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I read here that President Trump is planning on invoking the Insurrection Act of 1807 and that the last time it was used was during the LA riots.

Two questions rose to me from reading the article. First, are presidents able to invoke the act whenever they feel its necessary? What’s the process for the act to be invoked? Also, it wasn’t clear to me why the act is necessary. If the national guard is active what additional use does the Insurrection Act have?

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First, are presidents able to invoke the act whenever they feel its necessary? What’s the process for the act to be invoked?

Here is the text of the code. The part shall take such measures as he considers necessary, appears to answer the first question. A proclamation to disperse and a signed order to the Department of Defense to activate troops would invoke it.

10 U.S. Code § 253 - Interference with State and Federal law

The President, by using the militia or the armed forces, or both, or by any other means, shall take such measures as he considers necessary to suppress, in a State, any insurrection, domestic violence, unlawful combination, or conspiracy, if it—

(1) so hinders the execution of the laws of that State, and of the United States within the State, that any part or class of its people is deprived of a right, privilege, immunity, or protection named in the Constitution and secured by law, and the constituted authorities of that State are unable, fail, or refuse to protect that right, privilege, or immunity, or to give that protection; or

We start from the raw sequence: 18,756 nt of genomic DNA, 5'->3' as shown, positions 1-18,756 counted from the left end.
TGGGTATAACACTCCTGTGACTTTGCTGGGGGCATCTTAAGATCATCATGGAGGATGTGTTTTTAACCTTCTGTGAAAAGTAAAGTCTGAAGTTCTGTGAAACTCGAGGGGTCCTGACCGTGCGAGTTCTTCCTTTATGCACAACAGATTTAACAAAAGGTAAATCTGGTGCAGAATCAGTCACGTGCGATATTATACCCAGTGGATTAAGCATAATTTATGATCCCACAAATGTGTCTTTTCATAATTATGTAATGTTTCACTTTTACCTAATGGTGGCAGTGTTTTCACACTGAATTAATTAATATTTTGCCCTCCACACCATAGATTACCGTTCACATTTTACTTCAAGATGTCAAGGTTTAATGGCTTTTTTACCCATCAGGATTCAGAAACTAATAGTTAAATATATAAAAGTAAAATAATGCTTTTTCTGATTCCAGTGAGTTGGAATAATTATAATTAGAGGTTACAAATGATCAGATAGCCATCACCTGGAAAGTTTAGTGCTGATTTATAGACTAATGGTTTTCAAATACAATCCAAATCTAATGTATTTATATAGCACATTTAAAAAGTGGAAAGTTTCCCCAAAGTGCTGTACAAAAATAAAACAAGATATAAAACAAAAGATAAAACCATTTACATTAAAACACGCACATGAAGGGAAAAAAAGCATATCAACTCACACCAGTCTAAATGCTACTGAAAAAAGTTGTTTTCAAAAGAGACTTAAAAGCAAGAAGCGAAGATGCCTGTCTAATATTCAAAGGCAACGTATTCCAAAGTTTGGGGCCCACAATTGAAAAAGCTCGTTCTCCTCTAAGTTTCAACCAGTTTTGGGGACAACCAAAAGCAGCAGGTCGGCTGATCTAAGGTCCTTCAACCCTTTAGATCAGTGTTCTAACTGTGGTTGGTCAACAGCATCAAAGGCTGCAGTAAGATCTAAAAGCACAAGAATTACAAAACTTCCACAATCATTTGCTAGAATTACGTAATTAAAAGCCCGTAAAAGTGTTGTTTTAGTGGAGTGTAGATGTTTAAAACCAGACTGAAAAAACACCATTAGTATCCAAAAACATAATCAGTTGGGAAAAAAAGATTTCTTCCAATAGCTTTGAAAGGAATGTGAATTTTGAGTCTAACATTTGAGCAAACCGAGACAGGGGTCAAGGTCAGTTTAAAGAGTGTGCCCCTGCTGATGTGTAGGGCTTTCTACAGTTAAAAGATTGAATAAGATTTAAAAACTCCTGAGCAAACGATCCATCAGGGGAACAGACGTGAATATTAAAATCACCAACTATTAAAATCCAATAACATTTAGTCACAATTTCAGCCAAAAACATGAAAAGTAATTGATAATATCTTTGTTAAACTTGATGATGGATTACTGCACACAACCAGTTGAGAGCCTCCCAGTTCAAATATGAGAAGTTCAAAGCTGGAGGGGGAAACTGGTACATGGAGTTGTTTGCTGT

(2) opposes or obstructs the execution of the laws of the United States or impedes the course of justice under those laws.

In any situation covered by clause (1), the State shall be considered to have denied the equal protection of the laws secured by the Constitution.

10 U.S. Code § 254 - Proclamation to disperse

Whenever the President considers it necessary to use the militia or the armed forces under this chapter, he shall, by proclamation, immediately order the insurgents to disperse and retire peaceably to their abodes within a limited time.


Also, it wasn’t clear to me why the act is necessary. If the national guard is active what additional use does the Insurrection Act have?

All current National Guard activations were by the governors. Activation by the president would "federalize" the guard and, therefore, transfer control, possibly, to the United States Northern Command (USNORTHCOM). It would also allow active duty units of the military to be sent in to support the operation.

The Wikipedia entry for USNORTHCOM mentions domestic operations and training and the Insurrection Act.

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According to what I have read, the 1807 Insurrection Act allows the president to call the United States Armed Forces and the National Guard:

  • When requested by a state's legislature, or governor if the legislature cannot be convened, to address an insurrection against that state (§ 251)
  • To address an insurrection, in any state, which makes it impracticable to enforce the law (§ 252)

  • To address an insurrection, domestic violence, unlawful combination or conspiracy, in any state, which results in the deprivation of Constitutionally-secured rights, and where the state is unable, fails, or refuses to protect said rights (§ 253)

Usually, these criteria have to be met to use the act, like when Ulysses S. Grant used it on October 1871 to suppress the Ku Klux Klan or when Thomas Jefferson first used it in 1808 to detain those violating the Embargo Act. Also, the Act as been modified twice:

  • 1861: the federal government can use the National Guard against the will of the state government in the case of "rebellion against the authority of the government of the United States", implemented for the Civil War and unrest that came after.